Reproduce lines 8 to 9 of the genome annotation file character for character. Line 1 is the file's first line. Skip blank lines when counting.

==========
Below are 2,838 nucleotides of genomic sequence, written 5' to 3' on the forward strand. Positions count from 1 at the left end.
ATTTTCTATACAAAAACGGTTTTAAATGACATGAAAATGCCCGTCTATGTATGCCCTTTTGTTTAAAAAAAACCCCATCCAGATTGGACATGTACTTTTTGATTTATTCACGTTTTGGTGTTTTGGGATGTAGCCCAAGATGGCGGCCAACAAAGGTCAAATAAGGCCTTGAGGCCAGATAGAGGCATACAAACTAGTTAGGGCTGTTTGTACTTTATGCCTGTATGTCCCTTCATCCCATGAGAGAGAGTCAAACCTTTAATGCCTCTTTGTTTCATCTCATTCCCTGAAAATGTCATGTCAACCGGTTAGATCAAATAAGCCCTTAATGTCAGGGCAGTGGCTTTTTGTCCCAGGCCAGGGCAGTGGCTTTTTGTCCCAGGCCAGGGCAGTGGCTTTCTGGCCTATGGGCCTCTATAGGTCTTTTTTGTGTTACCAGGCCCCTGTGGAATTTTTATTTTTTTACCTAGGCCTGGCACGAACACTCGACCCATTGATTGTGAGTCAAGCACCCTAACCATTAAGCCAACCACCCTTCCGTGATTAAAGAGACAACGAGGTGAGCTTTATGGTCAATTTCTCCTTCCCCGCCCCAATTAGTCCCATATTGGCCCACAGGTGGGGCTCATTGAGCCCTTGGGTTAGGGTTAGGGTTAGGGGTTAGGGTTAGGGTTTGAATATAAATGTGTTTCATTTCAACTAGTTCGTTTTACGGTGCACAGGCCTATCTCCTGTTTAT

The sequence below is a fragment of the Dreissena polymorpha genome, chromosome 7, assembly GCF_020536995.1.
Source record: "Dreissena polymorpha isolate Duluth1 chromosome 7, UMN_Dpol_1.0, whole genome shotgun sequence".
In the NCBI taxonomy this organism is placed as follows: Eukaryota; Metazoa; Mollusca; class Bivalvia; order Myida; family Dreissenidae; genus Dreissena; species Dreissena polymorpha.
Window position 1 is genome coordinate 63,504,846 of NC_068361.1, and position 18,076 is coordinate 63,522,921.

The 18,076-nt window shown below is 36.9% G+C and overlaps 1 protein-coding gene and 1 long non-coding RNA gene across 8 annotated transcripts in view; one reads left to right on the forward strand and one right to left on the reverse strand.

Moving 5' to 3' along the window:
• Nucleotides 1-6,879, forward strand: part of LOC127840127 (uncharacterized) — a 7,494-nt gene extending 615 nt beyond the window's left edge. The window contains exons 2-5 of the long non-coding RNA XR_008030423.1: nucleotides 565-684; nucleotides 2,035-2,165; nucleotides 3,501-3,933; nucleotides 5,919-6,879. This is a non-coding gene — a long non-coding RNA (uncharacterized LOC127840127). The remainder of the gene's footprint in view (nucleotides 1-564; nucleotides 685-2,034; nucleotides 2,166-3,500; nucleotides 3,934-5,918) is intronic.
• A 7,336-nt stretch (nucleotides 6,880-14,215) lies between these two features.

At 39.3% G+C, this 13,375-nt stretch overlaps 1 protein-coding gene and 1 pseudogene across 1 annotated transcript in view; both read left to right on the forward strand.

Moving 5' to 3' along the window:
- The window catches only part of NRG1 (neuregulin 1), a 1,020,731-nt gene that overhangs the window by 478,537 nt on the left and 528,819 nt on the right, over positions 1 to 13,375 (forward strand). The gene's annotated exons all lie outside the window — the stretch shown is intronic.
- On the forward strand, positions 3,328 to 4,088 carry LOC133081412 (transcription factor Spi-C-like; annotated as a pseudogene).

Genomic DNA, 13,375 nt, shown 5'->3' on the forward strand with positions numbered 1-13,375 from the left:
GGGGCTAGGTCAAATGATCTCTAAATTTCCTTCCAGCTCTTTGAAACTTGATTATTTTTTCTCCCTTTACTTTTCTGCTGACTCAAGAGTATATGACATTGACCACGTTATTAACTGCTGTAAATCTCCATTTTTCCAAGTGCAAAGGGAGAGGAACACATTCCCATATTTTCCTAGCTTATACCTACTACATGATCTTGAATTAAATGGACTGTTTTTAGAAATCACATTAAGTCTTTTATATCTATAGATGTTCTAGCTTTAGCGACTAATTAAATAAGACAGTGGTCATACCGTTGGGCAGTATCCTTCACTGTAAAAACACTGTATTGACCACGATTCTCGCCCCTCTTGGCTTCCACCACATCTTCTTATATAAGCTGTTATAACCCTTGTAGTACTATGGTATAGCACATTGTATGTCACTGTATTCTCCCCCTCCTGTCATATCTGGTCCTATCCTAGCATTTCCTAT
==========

Moving 5' to 3' along the window:
• Nucleotides 1-6,879, forward strand: part of LOC127840127 (uncharacterized) — a 7,494-nt gene extending 615 nt beyond the window's left edge. The window contains exons 2-5 of the long non-coding RNA XR_008030423.1: nucleotides 565-684; nucleotides 2,035-2,165; nucleotides 3,501-3,933; nucleotides 5,919-6,879. This is a non-coding gene — a long non-coding RNA (uncharacterized LOC127840127). The remainder of the gene's footprint in view (nucleotides 1-564; nucleotides 685-2,034; nucleotides 2,166-3,500; nucleotides 3,934-5,918) is intronic.